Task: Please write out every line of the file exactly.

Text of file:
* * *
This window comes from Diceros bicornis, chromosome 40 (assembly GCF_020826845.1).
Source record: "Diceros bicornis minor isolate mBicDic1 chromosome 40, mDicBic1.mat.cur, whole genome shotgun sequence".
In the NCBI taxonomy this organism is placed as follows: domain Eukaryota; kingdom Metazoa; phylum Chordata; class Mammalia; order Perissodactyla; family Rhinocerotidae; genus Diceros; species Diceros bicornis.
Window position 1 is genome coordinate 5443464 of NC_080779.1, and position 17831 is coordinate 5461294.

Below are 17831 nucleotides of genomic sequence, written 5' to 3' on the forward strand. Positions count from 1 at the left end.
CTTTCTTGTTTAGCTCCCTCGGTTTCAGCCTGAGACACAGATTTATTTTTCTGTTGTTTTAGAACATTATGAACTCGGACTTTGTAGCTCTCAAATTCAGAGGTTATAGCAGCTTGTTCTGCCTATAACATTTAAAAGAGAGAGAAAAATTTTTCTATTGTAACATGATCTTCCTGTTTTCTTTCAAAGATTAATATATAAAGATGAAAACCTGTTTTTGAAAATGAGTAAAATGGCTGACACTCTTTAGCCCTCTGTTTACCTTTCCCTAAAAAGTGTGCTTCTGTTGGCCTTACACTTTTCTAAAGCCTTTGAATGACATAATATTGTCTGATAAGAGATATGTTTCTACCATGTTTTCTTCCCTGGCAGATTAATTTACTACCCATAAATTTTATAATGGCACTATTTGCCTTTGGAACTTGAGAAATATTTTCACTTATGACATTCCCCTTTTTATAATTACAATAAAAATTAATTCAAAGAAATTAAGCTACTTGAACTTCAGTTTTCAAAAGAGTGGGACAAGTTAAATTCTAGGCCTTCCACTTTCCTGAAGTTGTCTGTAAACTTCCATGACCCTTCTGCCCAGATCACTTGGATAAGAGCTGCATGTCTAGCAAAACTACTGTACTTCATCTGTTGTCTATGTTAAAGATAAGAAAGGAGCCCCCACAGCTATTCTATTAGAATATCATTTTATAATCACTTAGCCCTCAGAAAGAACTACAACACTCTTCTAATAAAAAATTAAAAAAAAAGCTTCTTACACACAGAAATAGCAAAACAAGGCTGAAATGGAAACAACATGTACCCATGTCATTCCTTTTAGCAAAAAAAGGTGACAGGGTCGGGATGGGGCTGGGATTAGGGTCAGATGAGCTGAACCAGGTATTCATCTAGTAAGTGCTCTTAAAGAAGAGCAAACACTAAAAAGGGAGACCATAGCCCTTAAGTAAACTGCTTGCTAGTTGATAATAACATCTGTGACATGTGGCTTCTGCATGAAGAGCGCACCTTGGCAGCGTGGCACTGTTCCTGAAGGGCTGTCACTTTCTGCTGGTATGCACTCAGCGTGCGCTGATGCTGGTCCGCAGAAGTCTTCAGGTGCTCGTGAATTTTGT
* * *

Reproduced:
This window comes from Diceros bicornis, chromosome 40 (assembly GCF_020826845.1).
Source record: "Diceros bicornis minor isolate mBicDic1 chromosome 40, mDicBic1.mat.cur, whole genome shotgun sequence".
In the NCBI taxonomy this organism is placed as follows: domain Eukaryota; kingdom Metazoa; phylum Chordata; class Mammalia; order Perissodactyla; family Rhinocerotidae; genus Diceros; species Diceros bicornis.
Window position 1 is genome coordinate 5443464 of NC_080779.1, and position 17831 is coordinate 5461294.

Below are 17831 nucleotides of genomic sequence, written 5' to 3' on the forward strand. Positions count from 1 at the left end.
CTTTCTTGTTTAGCTCCCTCGGTTTCAGCCTGAGACACAGATTTATTTTTCTGTTGTTTTAGAACATTATGAACTCGGACTTTGTAGCTCTCAAATTCAGAGGTTATAGCAGCTTGTTCTGCCTATAACATTTAAAAGAGAGAGAAAAATTTTTCTATTGTAACATGATCTTCCTGTTTTCTTTCAAAGATTAATATATAAAGATGAAAACCTGTTTTTGAAAATGAGTAAAATGGCTGACACTCTTTAGCCCTCTGTTTACCTTTCCCTAAAAAGTGTGCTTCTGTTGGCCTTACACTTTTCTAAAGCCTTTGAATGACATAATATTGTCTGATAAGAGATATGTTTCTACCATGTTTTCTTCCCTGGCAGATTAATTTACTACCCATAAATTTTATAATGGCACTATTTGCCTTTGGAACTTGAGAAATATTTTCACTTATGACATTCCCCTTTTTATAATTACAATAAAAATTAATTCAAAGAAATTAAGCTACTTGAACTTCAGTTTTCAAAAGAGTGGGACAAGTTAAATTCTAGGCCTTCCACTTTCCTGAAGTTGTCTGTAAACTTCCATGACCCTTCTGCCCAGATCACTTGGATAAGAGCTGCATGTCTAGCAAAACTACTGTACTTCATCTGTTGTCTATGTTAAAGATAAGAAAGGAGCCCCCACAGCTATTCTATTAGAATATCATTTTATAATCACTTAGCCCTCAGAAAGAACTACAACACTCTTCTAATAAAAAATTAAAAAAAAAGCTTCTTACACACAGAAATAGCAAAACAAGGCTGAAATGGAAACAACATGTACCCATGTCATTCCTTTTAGCAAAAAAAGGTGACAGGGTCGGGATGGGGCTGGGATTAGGGTCAGATGAGCTGAACCAGGTATTCATCTAGTAAGTGCTCTTAAAGAAGAGCAAACACTAAAAAGGGAGACCATAGCCCTTAAGTAAACTGCTTGCTAGTTGATAATAACATCTGTGACATGTGGCTTCTGCATGAAGAGCGCACCTTGGCAGCGTGGCACTGTTCCTGAAGGGCTGTCACTTTCTGCTGGTATGCACTCAGCGTGCGCTGATGCTGGTCCGCAGAAGTCTTCAGGTGCTCGTGAATTTTGT